Review by Adam M on November 17, 2016.
Mistur have a folkish sound that is very interesting to behold. Still it is a black metal sound that exerts itself over the work as a whole. The sound of the band is certainly original and compelling enough.
There are multiple instruments used for added effect to make these songs as grandiose as possible. Keyboards and other instrumentation livens things up considerably. The music is comparable to Emperor in its use of a symphonic approach, even if the music here is geared towards an entirely different end. The variety of approaches that the band uses is interesting and employed in a completely original manner. The sense of an epic scope is created by all of the instrumentation used and successfully weaves a web of heroism around the listener. However, the more blackened side is also incorporated to add to the grimness aspect of the recording. The overall product is one that has much variation in its veins. The fact that it roams around different territories unsure of what it wants to completely dedicate itself to is what made the album so interesting. The folk side of the band isn’t shown as overtly as the blackened side, but still has it proper place in the songs. There is as much in common with Saor or Panopticon here as there is with the aforementioned Emperor. Instrumentally, the guitar work forms the black metal side of the band quite effectively. There is a grim, but also grandiose side to the riffs present. Also, the drumming and vocals add their own character to the songs. The vocals are probably the least interesting aspect to the band’s approach, but still vibrant and colorful. Elements like organs make this album as compelling as it is.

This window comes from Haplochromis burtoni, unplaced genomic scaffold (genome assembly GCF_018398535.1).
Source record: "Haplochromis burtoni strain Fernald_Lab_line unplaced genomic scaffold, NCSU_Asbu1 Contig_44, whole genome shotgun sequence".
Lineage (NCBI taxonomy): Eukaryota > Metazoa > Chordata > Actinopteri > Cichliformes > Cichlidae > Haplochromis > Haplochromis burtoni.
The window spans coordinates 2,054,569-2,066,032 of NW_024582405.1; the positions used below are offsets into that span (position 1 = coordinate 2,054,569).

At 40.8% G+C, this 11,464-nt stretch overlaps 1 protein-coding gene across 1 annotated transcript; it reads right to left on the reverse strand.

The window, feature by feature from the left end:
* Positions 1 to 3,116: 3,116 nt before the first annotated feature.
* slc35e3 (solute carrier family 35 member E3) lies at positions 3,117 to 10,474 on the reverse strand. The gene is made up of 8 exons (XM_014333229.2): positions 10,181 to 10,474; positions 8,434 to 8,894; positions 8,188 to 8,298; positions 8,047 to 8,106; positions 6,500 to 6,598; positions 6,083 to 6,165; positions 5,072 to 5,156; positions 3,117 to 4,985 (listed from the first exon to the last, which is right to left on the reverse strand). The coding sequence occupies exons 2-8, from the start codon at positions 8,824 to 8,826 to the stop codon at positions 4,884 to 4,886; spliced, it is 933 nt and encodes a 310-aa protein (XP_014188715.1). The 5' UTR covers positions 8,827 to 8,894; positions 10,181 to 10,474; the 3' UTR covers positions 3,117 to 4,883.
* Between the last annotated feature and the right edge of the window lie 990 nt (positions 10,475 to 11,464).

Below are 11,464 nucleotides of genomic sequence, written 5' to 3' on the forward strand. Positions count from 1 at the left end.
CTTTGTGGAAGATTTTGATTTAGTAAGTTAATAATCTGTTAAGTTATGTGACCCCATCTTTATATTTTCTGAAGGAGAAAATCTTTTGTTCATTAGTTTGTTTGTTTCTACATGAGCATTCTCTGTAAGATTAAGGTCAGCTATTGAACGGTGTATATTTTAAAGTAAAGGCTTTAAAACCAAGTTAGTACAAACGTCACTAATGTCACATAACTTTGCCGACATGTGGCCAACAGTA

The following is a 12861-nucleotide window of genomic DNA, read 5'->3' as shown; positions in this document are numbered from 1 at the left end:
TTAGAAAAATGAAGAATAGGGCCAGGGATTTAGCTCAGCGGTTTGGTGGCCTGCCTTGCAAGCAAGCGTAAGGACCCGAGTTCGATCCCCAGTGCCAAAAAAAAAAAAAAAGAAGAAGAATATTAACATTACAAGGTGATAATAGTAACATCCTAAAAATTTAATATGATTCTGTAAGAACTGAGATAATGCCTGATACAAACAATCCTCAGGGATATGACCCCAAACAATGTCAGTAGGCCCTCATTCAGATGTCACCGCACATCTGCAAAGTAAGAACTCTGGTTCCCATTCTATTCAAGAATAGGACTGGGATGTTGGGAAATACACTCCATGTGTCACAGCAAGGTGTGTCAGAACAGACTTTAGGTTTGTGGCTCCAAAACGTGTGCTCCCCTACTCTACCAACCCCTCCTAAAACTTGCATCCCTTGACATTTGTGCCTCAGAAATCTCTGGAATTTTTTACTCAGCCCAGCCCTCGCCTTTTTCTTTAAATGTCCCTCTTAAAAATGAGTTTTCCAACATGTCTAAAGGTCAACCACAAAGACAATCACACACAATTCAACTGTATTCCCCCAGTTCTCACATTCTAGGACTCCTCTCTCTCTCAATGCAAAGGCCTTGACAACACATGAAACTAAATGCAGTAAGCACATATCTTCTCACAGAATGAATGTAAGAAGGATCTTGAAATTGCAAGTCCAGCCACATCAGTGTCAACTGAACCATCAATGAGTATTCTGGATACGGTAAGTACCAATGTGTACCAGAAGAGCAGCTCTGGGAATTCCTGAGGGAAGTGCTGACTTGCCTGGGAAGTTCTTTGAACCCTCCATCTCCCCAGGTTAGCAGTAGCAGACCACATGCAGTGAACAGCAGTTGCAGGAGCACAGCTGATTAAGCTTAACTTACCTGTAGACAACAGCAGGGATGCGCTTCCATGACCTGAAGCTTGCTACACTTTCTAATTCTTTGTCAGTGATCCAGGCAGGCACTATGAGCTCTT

Although this is an 8/10 album, I do believe it could have still made more impact with interesting song-writing and been one of the better albums from this year with that score instead of a lesser one. Still, In Memoriam is an excellent effort of folkish black metal.
Rating: 8 out of 10